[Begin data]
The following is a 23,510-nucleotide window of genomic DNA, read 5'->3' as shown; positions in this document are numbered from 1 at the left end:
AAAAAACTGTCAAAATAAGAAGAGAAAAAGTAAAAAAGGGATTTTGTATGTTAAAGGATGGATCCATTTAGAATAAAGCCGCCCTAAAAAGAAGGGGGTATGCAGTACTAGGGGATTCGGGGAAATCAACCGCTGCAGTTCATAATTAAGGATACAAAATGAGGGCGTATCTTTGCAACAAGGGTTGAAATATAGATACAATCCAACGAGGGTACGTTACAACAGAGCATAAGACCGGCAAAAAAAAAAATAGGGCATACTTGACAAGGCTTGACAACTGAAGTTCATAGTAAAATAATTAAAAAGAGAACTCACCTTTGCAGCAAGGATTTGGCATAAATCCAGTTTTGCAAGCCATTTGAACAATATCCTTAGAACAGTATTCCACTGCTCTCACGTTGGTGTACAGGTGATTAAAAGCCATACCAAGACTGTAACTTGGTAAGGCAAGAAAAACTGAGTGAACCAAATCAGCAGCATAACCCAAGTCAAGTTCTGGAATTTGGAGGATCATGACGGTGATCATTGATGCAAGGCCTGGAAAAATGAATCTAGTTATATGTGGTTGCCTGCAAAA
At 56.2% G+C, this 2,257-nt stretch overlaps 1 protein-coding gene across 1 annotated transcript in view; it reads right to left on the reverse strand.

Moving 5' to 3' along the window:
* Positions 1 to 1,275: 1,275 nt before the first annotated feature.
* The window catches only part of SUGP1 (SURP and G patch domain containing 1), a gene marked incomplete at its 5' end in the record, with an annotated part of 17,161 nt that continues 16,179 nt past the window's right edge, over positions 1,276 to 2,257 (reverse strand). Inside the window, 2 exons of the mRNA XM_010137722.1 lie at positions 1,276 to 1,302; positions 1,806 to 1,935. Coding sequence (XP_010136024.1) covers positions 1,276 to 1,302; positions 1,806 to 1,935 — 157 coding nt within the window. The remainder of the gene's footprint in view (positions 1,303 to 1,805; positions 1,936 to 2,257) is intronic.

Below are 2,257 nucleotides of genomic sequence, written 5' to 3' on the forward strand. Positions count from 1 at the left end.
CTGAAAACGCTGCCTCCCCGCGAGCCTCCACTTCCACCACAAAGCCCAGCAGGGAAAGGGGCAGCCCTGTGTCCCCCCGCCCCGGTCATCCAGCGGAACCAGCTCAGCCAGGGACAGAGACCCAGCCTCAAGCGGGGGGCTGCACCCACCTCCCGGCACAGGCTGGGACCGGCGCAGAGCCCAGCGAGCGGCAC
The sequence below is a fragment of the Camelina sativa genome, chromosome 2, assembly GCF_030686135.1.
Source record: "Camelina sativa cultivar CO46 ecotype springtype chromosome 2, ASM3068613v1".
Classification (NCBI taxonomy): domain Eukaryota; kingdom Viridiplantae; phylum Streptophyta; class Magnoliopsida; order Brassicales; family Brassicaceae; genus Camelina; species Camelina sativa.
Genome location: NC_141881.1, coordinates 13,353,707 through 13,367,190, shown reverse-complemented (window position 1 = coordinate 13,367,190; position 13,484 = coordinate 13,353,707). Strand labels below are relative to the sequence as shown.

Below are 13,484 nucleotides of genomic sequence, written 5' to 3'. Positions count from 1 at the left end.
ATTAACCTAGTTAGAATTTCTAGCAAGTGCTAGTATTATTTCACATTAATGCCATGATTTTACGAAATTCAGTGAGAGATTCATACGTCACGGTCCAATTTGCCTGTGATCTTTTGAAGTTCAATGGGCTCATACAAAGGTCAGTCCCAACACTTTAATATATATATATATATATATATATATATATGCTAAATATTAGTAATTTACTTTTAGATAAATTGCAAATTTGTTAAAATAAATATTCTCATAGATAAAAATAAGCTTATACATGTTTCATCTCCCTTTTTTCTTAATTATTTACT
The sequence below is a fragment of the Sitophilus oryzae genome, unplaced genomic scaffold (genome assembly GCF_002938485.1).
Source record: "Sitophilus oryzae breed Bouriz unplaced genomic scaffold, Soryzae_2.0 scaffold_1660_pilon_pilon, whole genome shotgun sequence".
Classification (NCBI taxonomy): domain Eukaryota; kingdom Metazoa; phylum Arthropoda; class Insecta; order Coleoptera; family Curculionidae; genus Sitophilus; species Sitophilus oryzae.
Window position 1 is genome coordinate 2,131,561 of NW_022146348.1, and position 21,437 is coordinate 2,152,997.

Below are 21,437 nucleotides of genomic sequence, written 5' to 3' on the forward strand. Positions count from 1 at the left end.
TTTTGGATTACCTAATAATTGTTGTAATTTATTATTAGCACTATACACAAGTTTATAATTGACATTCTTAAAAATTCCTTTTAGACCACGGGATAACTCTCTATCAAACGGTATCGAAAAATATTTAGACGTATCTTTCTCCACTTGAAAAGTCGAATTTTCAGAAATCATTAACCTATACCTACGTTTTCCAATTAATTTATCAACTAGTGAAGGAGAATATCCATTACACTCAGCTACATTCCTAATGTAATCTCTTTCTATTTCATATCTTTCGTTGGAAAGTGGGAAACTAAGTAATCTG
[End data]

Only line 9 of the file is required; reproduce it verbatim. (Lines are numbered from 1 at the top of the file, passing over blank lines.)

The sequence below is a fragment of the Camelina sativa genome, chromosome 2, assembly GCF_030686135.1.